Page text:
FERTILIZERS 101- by Pam Sinclair

Pam Sinclair is a certified professional horticulturalist. A gardening coach, writer, and designer. Pam has a degree in architecture for the University of Washington and a degree in Ornamental Horticulture and Landscape Design from Edmonds Community College. She has a landscape design consultation business, Gardengal Designs that has been active for about 15 years.


To many gardeners, the basics of fertilizing – when, how and with what – are a bit of a mystery. What are all those strange ingredients, what to they do for our plants and gardens and do we really need them? And what do those numbers mean and is there a difference between organic and synthetic fertilizers and if so, what is it? To answer these questions, it is helpful to understand some basic plant biology, know what sort of soil you are working with and demystify some of the technical aspects of fertilizers and their application.

Plants and “Plant Food”

To many folks, the terms ‘plant food’ and ‘fertilizer’ are used interchangeably and this notion is often promoted by fertilizer manufacturers. However, this is incorrect. Fertilizers are NOT plant food. Plants use carbon dioxide, water, energy from the sun and elements from the soil to manufacture their own food through the process of photosynthesis. These soil elements – or nutrients – are often already present in sufficient quantities to address plant needs. But when they are missing or concentrations deficient, fertilizers are used to supplement these nutrients. Fertilizers are just combinations of essential plant nutrients.

The act of applying these supplemental nutrients – fertilizing – has its drawbacks as well as benefits. While the judicious application of fertilizers, when needed, can promote healthy foliar growth and flower and fruit production, unnecessary or over-application of fertilizers can decrease plant health and can lead to decline or even death. Excess fertilization can increase the incidence of some plant diseases and often stimulates rapid, lush growth that is attractive to insect predation, tends to be less drought tolerant, more susceptible to cold damage and is more easily damaged by heavy winds and rains. Improper fertilizing can also encourage leaf growth at the expense of flowers and fruits or seeds. And finally, unnecessary or over-application of fertilizers contributes greatly to the pollution of our streams and waterways.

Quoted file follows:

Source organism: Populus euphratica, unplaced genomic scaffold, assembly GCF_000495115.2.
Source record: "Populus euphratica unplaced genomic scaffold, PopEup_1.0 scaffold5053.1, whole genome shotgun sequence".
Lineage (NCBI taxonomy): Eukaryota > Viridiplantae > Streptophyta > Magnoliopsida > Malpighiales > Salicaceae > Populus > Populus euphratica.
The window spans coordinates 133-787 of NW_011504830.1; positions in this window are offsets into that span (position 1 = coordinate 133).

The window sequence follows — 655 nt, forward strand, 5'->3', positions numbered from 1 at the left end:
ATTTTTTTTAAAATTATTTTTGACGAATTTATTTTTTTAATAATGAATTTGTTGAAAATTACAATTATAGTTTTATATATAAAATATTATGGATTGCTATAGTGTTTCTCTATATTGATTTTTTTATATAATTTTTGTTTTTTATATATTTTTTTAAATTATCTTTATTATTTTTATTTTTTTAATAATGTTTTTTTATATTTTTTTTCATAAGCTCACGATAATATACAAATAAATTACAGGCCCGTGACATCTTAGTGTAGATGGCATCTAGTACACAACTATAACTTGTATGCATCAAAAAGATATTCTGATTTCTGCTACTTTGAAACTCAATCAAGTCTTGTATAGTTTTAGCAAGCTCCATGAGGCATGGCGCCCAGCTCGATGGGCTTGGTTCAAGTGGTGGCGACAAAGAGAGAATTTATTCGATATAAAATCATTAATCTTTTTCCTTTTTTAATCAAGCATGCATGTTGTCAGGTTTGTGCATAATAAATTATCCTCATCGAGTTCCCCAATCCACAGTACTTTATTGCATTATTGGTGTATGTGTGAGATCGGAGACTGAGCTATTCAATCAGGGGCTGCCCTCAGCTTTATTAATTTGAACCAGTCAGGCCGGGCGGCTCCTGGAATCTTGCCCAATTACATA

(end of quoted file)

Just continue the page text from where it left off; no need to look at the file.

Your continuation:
What is a Fertilizer?

A fertilizer is any material of natural or synthetic origin that is applied to soils or to plant tissues (usually leaves) to supply one or more plant nutrients essential to the growth of plants. Plants need a range of nutrients in varying concentrations to achieve optimum growth. Typically these are broken down into 2 classifications: macro-nutrients or those essential for plant growth and required in the largest concentrations; and micro-nutrients or trace minerals that enhance various aspects of plant growth but are utilized in very low concentrations and not uniformly by all plants.

The macro-nutrients consist of nitrogen (N), necessary for healthy leaves and stems; phosphorus (P) for flowering, fruiting and seed production; and potassium (K) for strong root development. These are known as the ‘big three’ and are essential for healthy plant growth. The micro-nutrients include calcium (Ca), magnesium (Mg) and sulfur (S) – sometimes referred to as secondary macro-nutrients as they are needed in higher quantities than the other micro-nutrients – and iron (Fe), manganese (Mn), zinc (Zn), copper (Cu), boron (B) and molybdenum (Mo), necessary in much smaller concentrations than the secondary nutrients. Micro-nutrients often are necessary to facilitate the absorption of the major nutrients as well as to enhance the process of photosynthesis in addition to supplying biological support (reproduction, fertilization, cell development, chlorophyll production), assisting the formation of proteins and sugars, enhancing flavor and promoting maturity.

Prepared, packaged fertilizers (as opposed to composts or manures) will always come labeled as to contents and their proportions The big three macro-nutrients will always be displayed clearly on the packaging as a ratio, often referred to as the NPK ratio, and will be expressed as three numbers (10-10-10, 3-2-1, etc.) and reflect the percentage by weight of the concentrations of nitrogen, phosphorus and potassium, always in that order. Therefore a 10-10-10 formulation will consist of 10% nitrogen, 10% phosphorus and 10% potassium. The remaining material will be any trace elements or micro-nutrients and fillers. This ratio is known as the “guaranteed analysis” and this labeling is required by law and is also extremely helpful in determining how much fertilizer, especially granular synthetics, to apply. For example, if the recommendations or instructions are to apply 10 pounds of nitrogen, 1 pound of phosphorus and 5 pounds of potassium per 1000 square feet, you would need a 100 pound bag of 10-1-5 fertilizer. Liquid and organic products will have a different rate of application, so read the labels carefully.